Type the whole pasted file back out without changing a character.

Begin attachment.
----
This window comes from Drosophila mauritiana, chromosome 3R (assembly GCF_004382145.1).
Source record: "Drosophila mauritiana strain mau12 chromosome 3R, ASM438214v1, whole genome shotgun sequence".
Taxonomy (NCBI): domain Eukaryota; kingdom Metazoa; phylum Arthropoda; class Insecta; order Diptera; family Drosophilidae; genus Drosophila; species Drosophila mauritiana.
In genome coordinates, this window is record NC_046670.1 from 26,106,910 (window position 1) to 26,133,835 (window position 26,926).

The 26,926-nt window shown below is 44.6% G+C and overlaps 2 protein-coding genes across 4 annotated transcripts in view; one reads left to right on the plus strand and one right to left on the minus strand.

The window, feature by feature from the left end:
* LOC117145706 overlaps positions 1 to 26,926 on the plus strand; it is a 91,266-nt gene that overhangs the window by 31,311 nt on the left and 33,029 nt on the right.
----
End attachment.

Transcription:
This window comes from Drosophila mauritiana, chromosome 3R (assembly GCF_004382145.1).
Source record: "Drosophila mauritiana strain mau12 chromosome 3R, ASM438214v1, whole genome shotgun sequence".
Taxonomy (NCBI): domain Eukaryota; kingdom Metazoa; phylum Arthropoda; class Insecta; order Diptera; family Drosophilidae; genus Drosophila; species Drosophila mauritiana.
In genome coordinates, this window is record NC_046670.1 from 26,106,910 (window position 1) to 26,133,835 (window position 26,926).

The 26,926-nt window shown below is 44.6% G+C and overlaps 2 protein-coding genes across 4 annotated transcripts in view; one reads left to right on the plus strand and one right to left on the minus strand.

The window, feature by feature from the left end:
* LOC117145706 overlaps positions 1 to 26,926 on the plus strand; it is a 91,266-nt gene that overhangs the window by 31,311 nt on the left and 33,029 nt on the right.